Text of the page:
Traditional food media has recently gone through somewhat of a reckoning for its role in reinforcing white supremacy. Whetstone was founded in 2017 by food writer and former sommelier Stephen Satterfield and consultant Melissa Shi, celebrating food origins and culture. In it, you’ll find stories about topics like the Salvadoran diaspora, a search (and a fight!) for biodiverse avocados, home cooking in Kyrgyzstan, and more.
Whetstone is proudly led by a team of women and people of color, explaining on its website, “We believe that diversity isn’t just noteworthy, it’s what makes our work so essential. When the gatekeepers are diverse, so too are the stories, its tellers and their experiences.”
Toothache, the indie food magazine for chefs, by chefs, is great for professionals looking for a more industry-focused magazine that will keep them abreast of the goings-on of their colleagues. The website explains, “We essentially made this a collaborative project and gave chefs blank pages. We then let them add whatever images, recipes, and writing that they wanted.”
Baking recipes are by weight (as, you know, a professional baker would do it), industry leaders, such as Alex Stupak and Mei Lin, are featured, and if you know what you’re doing in the world of food, there’s really nothing like it.
Cherry Bombe was founded by two women—Claudia Wu and Kerry Diamond—who had spent time in editorial and fashion (in fact, they worked together for a time at Harper’s Bazaar) and wanted to create a print magazine celebrating women and food. The name, said Diamond in an interview with Fast Company, is about “food, femininity, and a kind of fierceness in two simple words. It sums up what we’re all about.” In it, you’ll find gorgeous photos, profiles on female stars in the food world, and upcoming trends. Perfect for the food-loving trendsetter of the group!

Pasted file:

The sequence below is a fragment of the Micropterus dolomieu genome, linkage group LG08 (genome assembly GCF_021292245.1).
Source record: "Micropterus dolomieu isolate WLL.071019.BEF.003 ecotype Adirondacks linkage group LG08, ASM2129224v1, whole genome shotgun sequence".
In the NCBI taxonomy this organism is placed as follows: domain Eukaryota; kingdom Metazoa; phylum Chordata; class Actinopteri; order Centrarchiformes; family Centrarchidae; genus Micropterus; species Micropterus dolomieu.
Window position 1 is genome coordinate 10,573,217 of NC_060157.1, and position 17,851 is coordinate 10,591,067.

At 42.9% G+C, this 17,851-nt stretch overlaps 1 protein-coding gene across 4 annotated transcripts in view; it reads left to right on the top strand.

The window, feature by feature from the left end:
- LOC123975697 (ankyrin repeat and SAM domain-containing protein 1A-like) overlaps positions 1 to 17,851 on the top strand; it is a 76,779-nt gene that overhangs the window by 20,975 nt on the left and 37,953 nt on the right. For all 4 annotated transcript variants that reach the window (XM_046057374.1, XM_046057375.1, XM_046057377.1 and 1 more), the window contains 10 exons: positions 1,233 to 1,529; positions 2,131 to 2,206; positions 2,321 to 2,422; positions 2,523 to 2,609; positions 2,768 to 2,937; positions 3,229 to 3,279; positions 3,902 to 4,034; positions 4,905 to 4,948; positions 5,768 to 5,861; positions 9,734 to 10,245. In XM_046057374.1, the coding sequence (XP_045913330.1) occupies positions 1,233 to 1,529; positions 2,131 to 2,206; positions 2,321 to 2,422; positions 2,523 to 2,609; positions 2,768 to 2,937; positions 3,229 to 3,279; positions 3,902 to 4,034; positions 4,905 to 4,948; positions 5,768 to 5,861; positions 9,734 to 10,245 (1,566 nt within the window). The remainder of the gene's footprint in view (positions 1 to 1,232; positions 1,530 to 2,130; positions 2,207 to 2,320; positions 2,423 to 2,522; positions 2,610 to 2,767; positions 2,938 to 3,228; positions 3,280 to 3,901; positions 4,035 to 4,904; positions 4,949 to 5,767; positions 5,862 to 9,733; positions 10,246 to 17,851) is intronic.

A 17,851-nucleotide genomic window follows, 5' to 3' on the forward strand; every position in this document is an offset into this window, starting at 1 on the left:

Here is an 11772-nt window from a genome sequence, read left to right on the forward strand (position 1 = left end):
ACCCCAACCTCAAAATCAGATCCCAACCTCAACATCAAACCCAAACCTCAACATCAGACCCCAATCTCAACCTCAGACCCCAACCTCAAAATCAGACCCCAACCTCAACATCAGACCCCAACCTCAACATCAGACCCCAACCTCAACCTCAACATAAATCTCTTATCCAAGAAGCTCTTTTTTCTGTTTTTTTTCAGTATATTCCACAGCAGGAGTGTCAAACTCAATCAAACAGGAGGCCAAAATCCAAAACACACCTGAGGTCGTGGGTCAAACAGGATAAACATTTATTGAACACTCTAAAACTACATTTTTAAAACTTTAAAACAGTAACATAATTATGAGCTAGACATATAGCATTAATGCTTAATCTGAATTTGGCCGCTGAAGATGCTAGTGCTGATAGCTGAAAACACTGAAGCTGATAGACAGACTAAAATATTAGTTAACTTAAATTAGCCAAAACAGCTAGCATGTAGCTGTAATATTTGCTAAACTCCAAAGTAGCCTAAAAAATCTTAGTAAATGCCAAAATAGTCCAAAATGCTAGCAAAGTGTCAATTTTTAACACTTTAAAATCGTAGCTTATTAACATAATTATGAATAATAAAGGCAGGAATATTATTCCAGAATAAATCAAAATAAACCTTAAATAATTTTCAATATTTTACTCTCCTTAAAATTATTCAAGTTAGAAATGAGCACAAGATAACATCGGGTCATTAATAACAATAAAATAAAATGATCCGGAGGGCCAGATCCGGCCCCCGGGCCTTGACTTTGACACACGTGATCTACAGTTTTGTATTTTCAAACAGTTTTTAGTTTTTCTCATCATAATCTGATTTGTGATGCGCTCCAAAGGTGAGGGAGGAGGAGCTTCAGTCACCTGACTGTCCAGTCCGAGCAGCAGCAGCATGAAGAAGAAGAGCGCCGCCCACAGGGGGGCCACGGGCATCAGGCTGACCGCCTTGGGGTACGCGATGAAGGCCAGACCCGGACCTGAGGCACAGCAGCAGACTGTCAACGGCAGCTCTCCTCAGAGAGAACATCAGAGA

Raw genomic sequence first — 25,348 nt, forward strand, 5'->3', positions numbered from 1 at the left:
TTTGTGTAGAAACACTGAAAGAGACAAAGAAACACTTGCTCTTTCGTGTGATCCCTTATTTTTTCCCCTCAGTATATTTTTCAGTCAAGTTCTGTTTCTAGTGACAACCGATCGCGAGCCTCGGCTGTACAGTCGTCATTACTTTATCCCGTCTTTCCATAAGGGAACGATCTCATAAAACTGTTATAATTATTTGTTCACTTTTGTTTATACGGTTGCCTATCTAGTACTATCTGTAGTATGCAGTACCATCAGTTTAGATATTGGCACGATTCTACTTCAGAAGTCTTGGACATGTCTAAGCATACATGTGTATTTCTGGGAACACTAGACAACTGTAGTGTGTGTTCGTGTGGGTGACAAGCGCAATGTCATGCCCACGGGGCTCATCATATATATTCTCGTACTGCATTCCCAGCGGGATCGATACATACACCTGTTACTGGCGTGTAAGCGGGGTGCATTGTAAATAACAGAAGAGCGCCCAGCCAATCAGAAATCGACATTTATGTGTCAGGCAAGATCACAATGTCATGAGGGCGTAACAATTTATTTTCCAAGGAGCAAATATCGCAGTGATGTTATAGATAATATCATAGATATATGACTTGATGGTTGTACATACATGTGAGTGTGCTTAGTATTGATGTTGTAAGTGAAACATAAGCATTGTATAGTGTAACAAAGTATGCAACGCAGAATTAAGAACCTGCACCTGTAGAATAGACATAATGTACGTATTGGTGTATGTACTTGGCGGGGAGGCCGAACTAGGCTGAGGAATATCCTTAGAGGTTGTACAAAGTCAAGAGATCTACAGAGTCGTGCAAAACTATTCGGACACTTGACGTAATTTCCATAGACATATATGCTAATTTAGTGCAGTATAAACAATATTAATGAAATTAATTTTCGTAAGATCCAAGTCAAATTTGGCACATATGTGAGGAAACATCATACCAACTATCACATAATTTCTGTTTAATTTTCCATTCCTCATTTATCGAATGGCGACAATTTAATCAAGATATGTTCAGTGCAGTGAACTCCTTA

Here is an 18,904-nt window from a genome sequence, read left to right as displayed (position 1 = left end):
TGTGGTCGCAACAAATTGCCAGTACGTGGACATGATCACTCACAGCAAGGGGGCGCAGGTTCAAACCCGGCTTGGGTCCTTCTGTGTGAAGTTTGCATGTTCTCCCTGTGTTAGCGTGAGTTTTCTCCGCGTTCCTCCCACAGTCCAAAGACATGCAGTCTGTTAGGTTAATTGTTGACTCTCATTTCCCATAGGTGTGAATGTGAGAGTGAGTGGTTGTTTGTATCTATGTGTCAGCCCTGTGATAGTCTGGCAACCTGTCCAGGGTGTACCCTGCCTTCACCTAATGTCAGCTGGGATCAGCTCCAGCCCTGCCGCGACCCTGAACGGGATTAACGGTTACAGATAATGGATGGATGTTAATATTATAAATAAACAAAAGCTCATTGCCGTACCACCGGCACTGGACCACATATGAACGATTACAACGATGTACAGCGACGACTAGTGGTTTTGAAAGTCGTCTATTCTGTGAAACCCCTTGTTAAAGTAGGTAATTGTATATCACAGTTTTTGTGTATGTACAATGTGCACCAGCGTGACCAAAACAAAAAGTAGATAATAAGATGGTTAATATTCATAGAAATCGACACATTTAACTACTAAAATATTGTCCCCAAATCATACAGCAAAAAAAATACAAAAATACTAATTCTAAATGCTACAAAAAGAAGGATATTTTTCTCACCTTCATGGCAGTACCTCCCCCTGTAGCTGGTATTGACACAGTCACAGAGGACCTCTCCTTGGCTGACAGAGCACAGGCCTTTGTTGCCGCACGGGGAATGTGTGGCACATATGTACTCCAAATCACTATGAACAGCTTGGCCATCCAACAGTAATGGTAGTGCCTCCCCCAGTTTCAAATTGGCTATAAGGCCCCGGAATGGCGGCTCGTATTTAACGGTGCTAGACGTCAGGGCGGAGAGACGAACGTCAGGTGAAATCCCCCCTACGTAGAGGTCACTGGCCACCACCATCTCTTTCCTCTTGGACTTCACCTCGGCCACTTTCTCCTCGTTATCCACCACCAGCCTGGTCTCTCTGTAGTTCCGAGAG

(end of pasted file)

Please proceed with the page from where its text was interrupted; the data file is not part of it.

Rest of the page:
The Art of Eating
Food writer Edward Behr’s claim to fame is that his Art of Eating article "The Lost Taste of Pork” convinced Chipotle founder Steve Ells to move from conventionally raised pork to humanely raised pork, making Chipotle the first major buyer of humanely raised meats among US restaurants.
But the magazine didn’t start out as a major influencer among food CEOs. In fact, it started as Behr’s newsletter and grew into a major force among in-the-know food lovers. It focuses on simple and satisfying food and wine, with special attention to where they originated.